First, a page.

"That will I!" replied Otto. "You make the poor girl miserable! Now you love Eva, but then you will no longer be able. The distance between you and her is too great, and I cannot conceive how the beauty of her countenance can thus fill your whole being. A waiting-girl! yes, I repeat the name which offends your ear: a waiting-girl! Everywhere will it be repeated. And you? No one can respect nobility less than I do--that nobility which is only conferred by birth; it is nothing, and a time will come when this will not be prized at all, when the nobility of the soul will be the only nobility. I openly say this to you, who are a nobleman yourself. The more development of mind, the more ancestors! But Eva has nothing, can have nothing, except a pretty face, and this is what has enchained you; you are become the servant of a servant, and that is degrading yourself and your nobility of mind!"
"Mr. Thostrup!" exclaimed Wilhelm, "you wound me! This is truly not the first time, but now I am weary of it. I have shown too much good nature, and that is the most unfortunate failing a man can be cursed with!"
He seated himself at the piano, and hammered away.
Otto was silent a moment, his checks glowed, but he was soon again calm, and in a joking tone said: "Do not expend your anger upon that poor instrument because we disagree in our views. You are playing only dissonances, which offend my ear more than your anger!"
"Dissonances!" repeated Wilhelm. "Cannot you hear that they are harmonies? There are many things for which you have a bad ear!"
Otto knew how to lead his anger to different points regarding which they had formerly been at variance, but he spoke with such mildness that Wilhelm's anger rather abated than increased.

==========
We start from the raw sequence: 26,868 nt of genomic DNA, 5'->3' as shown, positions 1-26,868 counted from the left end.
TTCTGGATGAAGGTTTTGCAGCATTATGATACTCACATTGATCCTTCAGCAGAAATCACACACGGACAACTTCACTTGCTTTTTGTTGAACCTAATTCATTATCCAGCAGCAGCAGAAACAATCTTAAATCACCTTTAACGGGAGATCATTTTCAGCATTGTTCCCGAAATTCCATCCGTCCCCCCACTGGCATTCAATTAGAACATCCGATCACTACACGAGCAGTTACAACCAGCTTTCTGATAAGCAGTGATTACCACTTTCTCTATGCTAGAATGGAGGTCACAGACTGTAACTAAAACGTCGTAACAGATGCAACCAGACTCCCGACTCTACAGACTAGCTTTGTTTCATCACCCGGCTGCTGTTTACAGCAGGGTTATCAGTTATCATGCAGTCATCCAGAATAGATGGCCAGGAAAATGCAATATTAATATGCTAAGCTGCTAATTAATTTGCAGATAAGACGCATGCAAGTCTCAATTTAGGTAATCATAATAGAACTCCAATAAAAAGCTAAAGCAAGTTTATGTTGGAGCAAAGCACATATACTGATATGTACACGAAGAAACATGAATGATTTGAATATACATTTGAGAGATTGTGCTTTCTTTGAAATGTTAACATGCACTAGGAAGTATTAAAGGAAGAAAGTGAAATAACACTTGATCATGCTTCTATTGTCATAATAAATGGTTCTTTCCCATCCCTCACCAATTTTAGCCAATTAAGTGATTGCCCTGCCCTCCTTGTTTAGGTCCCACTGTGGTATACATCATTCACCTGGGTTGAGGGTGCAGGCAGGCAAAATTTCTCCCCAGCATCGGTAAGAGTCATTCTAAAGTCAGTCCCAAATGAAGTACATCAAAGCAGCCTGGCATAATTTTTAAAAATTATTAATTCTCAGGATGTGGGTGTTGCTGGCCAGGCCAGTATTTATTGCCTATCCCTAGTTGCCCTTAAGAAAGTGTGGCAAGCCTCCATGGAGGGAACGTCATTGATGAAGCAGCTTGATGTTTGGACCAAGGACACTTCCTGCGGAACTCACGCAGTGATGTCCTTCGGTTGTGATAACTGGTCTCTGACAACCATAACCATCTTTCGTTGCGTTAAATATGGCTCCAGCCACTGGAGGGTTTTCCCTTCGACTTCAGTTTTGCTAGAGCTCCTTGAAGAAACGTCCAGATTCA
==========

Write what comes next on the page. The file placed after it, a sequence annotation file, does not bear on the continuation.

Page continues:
They were again friends, but regarding Eva not one word more was said.
"I should not be an honest and true friend to him, were I to let him be swallowed up by this whirlpool!" said Otto to himself, when he was alone. "At present he is innocent and good but at his age, with his gay disposition!--I must warn Eva! soon! soon! The snow which has once been trodden is no longer pure! Wilhelm will scarcely forgive me! But I must!"
On the morrow it was impossible for him to travel to Roeskelde, but the following day he really would and must hasten thither.
Still, in the early morning hour, Eva occupied his thoughts; she busied Wilhelm's also, but in a different way: but they agreed in the purity of their intentions. There was still a third, whose blood was put in motion at the mention of her name, who said: "The pretty Eva is a servant there! One must speak with her. The family can make an excursion there!"
"You sweet children!" said the merchant's wife, "the autumn is charming, far pleasanter than the whole summer! The father, should the weather remain good, will make an excursion with us to Lethraborg the day after to-morrow. We will then walk in the beautiful valley of the Hertha, and pass the night at Roeskelde. Those will be two delightful days! What an excellent father you have! But shall we not invite Mr. Thostrup to go with us? We are so many ladies, and it looks well to have a few young gentlemen with us. Grethe, thou must write an invitation; thou canst write thy father's name underneath."